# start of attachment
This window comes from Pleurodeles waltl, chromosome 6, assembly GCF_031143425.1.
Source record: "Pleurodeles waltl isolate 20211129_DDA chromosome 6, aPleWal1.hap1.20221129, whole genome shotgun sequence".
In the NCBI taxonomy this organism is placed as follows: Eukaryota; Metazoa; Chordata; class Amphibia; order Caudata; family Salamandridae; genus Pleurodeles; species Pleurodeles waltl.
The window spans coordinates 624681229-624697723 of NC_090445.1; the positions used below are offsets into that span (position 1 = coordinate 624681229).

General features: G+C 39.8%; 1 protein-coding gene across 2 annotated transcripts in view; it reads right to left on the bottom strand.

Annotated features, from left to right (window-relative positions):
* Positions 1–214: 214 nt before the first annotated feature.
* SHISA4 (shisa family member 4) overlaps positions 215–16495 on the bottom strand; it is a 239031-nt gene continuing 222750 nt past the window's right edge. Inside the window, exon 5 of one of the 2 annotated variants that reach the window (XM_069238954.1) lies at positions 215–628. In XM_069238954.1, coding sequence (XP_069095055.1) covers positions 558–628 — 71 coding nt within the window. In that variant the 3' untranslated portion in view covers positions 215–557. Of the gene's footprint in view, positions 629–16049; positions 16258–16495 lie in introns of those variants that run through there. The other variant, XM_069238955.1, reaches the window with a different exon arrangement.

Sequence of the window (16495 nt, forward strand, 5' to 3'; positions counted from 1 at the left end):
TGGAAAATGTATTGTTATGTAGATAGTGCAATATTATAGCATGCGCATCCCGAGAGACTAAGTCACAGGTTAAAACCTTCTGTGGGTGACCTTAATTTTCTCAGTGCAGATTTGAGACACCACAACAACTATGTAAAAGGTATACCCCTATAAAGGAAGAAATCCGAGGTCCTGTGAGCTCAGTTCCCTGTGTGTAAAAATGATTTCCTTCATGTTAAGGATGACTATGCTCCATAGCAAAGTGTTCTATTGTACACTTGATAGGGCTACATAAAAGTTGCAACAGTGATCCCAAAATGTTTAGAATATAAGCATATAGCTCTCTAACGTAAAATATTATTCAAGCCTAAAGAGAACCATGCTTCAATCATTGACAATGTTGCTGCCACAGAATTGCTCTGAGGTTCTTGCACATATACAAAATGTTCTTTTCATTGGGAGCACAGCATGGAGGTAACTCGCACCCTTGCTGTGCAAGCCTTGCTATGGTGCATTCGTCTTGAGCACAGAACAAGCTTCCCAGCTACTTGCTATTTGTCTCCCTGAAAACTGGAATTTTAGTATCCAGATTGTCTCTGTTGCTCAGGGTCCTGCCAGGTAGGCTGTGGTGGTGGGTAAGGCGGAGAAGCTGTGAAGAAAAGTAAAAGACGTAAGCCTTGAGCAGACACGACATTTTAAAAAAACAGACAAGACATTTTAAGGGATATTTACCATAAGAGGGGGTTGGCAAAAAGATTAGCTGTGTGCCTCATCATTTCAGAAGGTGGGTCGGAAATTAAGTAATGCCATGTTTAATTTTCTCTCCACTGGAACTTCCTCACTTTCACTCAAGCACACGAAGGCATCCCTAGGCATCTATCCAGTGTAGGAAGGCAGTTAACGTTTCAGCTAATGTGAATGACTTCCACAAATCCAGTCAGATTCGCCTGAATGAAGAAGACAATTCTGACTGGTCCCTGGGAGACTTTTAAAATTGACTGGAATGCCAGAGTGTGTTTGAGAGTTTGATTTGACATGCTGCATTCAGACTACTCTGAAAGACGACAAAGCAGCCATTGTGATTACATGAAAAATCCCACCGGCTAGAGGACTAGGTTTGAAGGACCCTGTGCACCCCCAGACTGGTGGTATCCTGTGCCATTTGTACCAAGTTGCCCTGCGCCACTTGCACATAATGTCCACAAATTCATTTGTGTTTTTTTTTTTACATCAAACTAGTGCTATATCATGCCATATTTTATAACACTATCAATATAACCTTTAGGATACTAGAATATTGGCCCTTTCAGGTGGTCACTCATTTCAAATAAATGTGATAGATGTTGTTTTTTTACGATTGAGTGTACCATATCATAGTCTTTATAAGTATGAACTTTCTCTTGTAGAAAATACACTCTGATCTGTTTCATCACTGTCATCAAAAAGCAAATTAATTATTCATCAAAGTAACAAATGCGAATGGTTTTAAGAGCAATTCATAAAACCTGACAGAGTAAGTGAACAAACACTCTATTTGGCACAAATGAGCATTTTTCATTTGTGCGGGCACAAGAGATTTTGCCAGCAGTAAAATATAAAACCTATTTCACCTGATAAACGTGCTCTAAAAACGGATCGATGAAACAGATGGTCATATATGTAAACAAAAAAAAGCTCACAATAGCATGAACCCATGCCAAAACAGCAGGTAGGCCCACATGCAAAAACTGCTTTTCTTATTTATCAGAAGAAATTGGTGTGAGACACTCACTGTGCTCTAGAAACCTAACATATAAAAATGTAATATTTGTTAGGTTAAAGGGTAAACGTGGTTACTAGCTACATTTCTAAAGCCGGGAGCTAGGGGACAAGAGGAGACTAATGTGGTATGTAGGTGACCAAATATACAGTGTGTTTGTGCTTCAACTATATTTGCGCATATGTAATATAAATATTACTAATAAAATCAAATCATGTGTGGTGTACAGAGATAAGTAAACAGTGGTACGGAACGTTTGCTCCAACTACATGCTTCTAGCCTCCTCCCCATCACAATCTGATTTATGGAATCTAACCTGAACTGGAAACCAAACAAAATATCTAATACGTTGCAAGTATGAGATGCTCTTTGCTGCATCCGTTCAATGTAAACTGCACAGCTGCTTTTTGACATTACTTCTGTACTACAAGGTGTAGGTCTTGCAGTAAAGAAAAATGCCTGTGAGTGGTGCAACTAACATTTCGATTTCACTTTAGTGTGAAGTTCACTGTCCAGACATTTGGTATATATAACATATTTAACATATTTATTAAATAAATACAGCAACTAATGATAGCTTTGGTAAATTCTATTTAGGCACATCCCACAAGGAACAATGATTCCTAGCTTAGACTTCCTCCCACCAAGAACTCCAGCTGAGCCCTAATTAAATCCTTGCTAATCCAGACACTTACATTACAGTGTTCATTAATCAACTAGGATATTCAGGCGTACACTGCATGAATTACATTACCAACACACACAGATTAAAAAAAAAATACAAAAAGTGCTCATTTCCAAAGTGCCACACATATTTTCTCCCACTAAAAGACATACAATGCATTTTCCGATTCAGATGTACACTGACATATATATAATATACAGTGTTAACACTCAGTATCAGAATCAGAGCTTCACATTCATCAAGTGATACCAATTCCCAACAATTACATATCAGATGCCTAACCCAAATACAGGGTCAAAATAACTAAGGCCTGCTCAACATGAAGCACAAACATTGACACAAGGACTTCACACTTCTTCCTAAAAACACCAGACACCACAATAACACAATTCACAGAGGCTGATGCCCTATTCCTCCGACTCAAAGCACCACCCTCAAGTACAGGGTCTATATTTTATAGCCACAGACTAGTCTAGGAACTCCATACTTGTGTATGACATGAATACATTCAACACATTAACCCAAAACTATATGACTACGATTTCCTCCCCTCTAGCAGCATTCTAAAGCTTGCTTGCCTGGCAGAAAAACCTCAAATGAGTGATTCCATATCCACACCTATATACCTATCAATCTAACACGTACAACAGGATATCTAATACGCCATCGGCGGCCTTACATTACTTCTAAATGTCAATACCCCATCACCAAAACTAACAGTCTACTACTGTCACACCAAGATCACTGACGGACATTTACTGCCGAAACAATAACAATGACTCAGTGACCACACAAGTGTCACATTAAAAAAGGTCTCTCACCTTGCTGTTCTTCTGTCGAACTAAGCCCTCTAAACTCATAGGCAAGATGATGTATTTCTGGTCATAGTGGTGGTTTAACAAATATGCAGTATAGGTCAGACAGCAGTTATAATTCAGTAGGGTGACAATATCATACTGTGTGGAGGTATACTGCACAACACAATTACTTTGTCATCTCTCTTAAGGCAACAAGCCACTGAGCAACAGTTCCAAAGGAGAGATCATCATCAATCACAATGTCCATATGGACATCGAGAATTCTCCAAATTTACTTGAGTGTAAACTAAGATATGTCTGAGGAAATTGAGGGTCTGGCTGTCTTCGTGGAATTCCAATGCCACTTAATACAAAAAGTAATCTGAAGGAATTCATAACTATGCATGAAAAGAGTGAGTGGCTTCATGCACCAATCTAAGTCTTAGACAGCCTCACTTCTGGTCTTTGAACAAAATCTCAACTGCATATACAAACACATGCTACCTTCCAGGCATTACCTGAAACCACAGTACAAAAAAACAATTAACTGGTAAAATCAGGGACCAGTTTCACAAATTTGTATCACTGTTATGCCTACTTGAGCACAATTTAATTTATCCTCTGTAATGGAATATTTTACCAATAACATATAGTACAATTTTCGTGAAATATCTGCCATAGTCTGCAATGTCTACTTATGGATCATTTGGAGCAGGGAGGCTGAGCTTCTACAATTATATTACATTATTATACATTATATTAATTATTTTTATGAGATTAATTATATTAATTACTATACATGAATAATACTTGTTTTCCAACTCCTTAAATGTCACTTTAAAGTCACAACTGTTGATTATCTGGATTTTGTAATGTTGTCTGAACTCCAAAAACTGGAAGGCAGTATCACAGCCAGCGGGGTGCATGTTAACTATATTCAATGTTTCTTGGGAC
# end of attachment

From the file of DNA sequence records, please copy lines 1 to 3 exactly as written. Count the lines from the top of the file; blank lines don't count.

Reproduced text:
This window comes from Pleurodeles waltl, chromosome 6, assembly GCF_031143425.1.
Source record: "Pleurodeles waltl isolate 20211129_DDA chromosome 6, aPleWal1.hap1.20221129, whole genome shotgun sequence".
In the NCBI taxonomy this organism is placed as follows: Eukaryota; Metazoa; Chordata; class Amphibia; order Caudata; family Salamandridae; genus Pleurodeles; species Pleurodeles waltl.